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New York
Veterinary Specialty
and Emergency Center

Surgeon

Doctor of Veterinary Medicine
Diplomate American College of Veterinary Surgeons

Dr. Arnold Lesser is a board-certified veterinary surgeon specializing in small-animal general, orthopedic,and neurosurgery. He began the Veterinary Surgical Referral Service 20 years ago to help extend advanced veterinary treatment to the Long Island and greater New York metropolitan areas and is now combining with North Shore Veterinary Surgery in the New York Veterinary Specialty and Emergency Center.

A graduate of Columbia University in New York and the University of Pennsylvania Veterinary Medical School, Dr. Lesser has been a diplomate of the American College of Veterinary Surgeons since 1982. He received advanced training in veterinary orthopedic surgery, including total hip replacement at The Ohio State University, and is certified by Penn Hip. Dr. Lesser has published numerous articles in veterinary journals and has written chapters for various veterinary surgical textbooks. He lectures on orthopedics and reconstructive surgery at local and national meetings.

He is a past president of the Veterinary Orthopedic Society and was chosen as one of New York’s Top Veterinarians by New York Magazine in 2002.

Associated Services

Surgery

Publications

Use of Grid Coordinate Technique for Implant and Foreign Body Removal

Arnold S. Lesser, VMD

A method of accurately marking the location of surgical implants for their removal was devised with the use of a sterile radiopaque grid. This grid enables the surgeon to mark the incision site while maintaining sterility, thereby, decreasing tissue dissection and exploration. Four surgical cases are presented which demonstrate types of implants that can be removed with the help of this technique.

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Segmental Bone Transport for the Treatment of Bone Deficits

Arnold S. Lesser, VMD

New bone can be formed by stretching an osteotomy 1 mm a day. If done properly, the callus formed will not bridge until distraction is discontinued, and a period of neutralization or compression then will allow the callus to transform into cortical bone. Two cases of infected, tibial nonunions are presented in which this technique was used to fill the bone defect created after sequestrectomy. Bone gaps of 5 cm and 2 cm were filled in a rottweiler and a cat, respectively.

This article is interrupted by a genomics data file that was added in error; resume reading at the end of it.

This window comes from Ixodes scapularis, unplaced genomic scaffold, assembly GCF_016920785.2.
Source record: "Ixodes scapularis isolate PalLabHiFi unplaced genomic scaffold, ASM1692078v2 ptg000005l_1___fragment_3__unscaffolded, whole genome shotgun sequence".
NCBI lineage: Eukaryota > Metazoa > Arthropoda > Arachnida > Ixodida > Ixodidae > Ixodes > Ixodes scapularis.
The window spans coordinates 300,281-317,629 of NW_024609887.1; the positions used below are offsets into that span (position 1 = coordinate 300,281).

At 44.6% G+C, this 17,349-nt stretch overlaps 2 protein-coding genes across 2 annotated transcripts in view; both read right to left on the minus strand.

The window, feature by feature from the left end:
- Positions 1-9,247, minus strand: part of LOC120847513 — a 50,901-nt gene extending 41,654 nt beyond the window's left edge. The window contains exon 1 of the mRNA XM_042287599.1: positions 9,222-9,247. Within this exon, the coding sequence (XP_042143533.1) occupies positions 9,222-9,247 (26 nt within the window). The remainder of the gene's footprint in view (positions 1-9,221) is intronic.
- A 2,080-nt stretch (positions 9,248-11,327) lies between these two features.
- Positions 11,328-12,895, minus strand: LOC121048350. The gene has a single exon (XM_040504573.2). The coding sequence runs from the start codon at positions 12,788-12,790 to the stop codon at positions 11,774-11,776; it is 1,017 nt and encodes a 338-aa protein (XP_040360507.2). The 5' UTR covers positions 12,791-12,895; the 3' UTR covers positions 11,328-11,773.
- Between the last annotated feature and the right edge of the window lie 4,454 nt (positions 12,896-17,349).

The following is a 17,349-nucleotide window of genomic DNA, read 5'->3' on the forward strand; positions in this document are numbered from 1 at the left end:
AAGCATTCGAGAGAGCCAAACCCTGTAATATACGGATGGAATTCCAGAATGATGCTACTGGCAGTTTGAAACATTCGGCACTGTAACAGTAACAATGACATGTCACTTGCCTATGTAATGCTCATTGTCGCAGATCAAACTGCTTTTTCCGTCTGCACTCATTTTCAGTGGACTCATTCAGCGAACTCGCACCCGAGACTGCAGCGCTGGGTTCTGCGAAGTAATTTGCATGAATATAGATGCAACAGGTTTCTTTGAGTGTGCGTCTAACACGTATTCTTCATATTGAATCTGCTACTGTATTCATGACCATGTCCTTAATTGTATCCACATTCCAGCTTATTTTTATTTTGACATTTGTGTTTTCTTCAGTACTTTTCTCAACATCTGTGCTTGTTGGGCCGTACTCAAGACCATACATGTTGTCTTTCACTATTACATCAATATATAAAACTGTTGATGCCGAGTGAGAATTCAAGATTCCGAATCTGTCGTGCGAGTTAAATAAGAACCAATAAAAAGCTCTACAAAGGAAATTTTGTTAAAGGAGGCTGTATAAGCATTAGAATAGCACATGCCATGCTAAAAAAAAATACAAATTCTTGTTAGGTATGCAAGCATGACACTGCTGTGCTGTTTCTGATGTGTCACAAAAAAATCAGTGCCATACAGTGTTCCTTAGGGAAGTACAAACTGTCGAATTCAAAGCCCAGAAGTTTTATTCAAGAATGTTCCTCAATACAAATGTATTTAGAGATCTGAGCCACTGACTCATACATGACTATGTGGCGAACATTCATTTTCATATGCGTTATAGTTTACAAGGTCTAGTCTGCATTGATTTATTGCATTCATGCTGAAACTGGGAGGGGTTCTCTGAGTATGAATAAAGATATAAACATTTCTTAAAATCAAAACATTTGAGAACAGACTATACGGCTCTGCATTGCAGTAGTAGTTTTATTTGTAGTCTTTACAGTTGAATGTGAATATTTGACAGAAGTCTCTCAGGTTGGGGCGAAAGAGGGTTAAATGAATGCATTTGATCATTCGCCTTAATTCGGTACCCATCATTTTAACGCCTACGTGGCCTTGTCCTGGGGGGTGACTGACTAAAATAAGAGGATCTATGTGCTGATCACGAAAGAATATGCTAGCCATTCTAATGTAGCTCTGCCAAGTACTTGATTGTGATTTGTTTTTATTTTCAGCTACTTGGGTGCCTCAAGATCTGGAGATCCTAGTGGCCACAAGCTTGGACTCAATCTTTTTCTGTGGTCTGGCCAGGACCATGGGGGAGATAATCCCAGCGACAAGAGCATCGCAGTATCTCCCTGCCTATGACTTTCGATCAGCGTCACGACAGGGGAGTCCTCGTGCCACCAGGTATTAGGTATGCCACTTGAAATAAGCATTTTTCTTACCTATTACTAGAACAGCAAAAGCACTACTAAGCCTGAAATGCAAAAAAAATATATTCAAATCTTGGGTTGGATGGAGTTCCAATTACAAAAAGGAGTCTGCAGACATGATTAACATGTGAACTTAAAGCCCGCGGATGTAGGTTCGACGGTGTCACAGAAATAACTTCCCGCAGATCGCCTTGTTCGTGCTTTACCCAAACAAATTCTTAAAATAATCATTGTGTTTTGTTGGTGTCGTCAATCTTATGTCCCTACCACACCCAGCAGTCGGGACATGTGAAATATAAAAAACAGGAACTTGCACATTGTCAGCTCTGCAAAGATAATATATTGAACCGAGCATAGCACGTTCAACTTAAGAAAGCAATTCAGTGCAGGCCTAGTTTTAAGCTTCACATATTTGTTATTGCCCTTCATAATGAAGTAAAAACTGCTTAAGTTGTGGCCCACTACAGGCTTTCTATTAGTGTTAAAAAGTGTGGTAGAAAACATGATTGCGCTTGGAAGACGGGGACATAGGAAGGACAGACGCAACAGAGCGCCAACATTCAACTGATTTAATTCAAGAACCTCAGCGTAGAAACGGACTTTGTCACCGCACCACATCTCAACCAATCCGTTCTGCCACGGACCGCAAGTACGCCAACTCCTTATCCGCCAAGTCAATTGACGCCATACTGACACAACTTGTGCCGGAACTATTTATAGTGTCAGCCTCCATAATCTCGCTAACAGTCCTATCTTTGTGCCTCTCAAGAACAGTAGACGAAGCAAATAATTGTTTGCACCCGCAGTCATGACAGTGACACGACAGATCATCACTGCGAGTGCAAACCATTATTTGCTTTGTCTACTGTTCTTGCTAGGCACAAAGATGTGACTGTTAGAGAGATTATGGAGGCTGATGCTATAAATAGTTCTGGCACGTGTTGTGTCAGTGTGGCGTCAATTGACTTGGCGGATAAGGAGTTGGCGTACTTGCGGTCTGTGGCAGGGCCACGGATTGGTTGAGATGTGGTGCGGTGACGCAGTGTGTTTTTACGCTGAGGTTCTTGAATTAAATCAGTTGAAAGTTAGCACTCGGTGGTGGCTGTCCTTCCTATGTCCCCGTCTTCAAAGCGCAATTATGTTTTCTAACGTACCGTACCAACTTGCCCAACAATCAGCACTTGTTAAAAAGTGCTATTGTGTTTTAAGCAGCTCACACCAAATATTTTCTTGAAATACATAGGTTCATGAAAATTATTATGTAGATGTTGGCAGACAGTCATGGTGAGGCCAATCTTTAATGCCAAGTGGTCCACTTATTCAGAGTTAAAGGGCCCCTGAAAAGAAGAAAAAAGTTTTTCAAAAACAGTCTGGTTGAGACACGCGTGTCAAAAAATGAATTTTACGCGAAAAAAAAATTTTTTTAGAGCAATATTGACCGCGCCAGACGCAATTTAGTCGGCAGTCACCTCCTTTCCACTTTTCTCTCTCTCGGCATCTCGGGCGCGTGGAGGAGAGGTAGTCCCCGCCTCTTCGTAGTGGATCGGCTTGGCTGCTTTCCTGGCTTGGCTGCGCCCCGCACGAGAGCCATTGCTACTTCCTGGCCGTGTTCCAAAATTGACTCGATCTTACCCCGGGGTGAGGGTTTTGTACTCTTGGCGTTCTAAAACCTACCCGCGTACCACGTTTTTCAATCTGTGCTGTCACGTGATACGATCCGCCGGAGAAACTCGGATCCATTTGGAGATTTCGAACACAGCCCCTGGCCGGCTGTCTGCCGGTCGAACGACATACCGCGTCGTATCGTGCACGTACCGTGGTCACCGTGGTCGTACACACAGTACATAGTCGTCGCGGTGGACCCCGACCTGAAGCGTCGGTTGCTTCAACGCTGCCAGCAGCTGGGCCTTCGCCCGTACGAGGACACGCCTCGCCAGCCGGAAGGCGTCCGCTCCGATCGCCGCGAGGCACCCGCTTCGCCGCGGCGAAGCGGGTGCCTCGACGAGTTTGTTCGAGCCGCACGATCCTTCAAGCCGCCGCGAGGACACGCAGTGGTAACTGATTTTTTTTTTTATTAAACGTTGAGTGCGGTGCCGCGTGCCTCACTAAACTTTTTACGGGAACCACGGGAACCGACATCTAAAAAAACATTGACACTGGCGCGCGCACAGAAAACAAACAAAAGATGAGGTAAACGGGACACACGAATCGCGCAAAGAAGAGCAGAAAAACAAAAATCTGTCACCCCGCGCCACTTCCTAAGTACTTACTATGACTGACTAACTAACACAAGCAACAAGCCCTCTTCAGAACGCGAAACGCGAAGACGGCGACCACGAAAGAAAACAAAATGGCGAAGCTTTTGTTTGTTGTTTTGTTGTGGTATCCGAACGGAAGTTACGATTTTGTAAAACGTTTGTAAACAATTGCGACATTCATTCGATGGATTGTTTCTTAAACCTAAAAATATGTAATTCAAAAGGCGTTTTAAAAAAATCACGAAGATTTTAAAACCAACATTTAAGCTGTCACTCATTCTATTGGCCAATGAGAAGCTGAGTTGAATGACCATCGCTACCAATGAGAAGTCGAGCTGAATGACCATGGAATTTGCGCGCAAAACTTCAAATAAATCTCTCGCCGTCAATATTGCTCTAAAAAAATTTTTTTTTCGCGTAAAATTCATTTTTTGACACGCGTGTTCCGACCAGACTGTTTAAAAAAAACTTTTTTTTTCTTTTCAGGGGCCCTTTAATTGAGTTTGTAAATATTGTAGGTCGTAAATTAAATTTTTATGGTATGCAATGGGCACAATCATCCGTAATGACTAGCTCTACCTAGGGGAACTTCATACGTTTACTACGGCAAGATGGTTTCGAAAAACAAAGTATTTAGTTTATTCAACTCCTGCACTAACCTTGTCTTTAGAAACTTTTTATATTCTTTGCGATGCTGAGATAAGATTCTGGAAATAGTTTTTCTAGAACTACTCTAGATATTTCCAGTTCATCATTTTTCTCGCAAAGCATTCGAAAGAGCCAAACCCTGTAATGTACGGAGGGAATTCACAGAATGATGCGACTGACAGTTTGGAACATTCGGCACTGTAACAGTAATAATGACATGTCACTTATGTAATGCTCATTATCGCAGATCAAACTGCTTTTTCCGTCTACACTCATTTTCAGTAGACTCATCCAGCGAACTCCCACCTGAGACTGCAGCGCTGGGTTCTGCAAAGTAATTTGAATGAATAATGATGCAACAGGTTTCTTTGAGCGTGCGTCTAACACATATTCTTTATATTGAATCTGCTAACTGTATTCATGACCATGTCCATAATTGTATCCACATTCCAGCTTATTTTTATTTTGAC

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Complications from Improper Intramedullary Pin Placement in Tibial Fractures

Arnold S. Lesser, VMD

Although fractures of the tibial diaphysis respond well to intramedullary pinning, if a pin inserted retrograde into the proximal tibia emerges from the tibial plateau within the stifle joint, the pin end can interfere with joint motion.

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The Use of a Tendon Transfer for the Treatment of a Traumatic Sciatic Nerve Paralysis in the Dog

Arnold S. Lesser, VMD

A case of a traumatic sciatic nerve paralysis was successfully treated with the transfer of the long digital extensor tendon of origin to the vastus lateralis muscle after a portion of the latter had been separated from its insertion on the patella. A second procedure was necessary to shorten the distal tendon of the long digital extensor muscle to create the proper tension needed to fully extend the digits. Within 11 weeks after the surgery the dog was successfully returned to training and field trial competition. Viability of the transfer was further demonstrated by electrical stimulation of the vastus lateralis one year later.

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Pelvic osteotomy for treatment of pelvic malunion and obstipation in dogs and cats

Arnold S. Lesser, VMD

Pelvic osteotomy and realignment of fracture fragments can be used to correct malunion and chronic obstipation associated with narrowing of the pelvic canal. Malunited fracture fragments are separated, aligned in their normal positions, and stabilized with plates, screws, and/or pins. Even though patients may resume walking after treatment of pelvic fracture with cage rest, callus formation and/or pelvic collapse may result in chronic obstipation. A dog and 3 cats, with chronic obstipation secondary to pelvic fractures, were successfully treated with pelvic osteotomy and fracture realignment.

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Cancellous bone grafting at plate removal to counteract stress protection

Arnold S. Lesser, VMD

Fractures of the distal portions of the radius and ulna in dogs of small breeds can result in dual problems. During the healing process, bone atrophy is expected, especially if there is no weight placed on the limb. In toy breeds, there is little bone; therefore, atrophy leaves the bones fragile and susceptible to refracture. A second repair may necessitate bone grafts, and occasionally these cases may result in nonunion or amputation. To circumvent these complications, compression plating has been recommended to allow early weight-bearing, thus reducing bone atrophy caused by excessive disuse; however, stress protection from the plate also may result in bone atrophy. Because stress protection weakens the bone via osteoporosis, the timing of plate removal is important to reduce risk of refracture.

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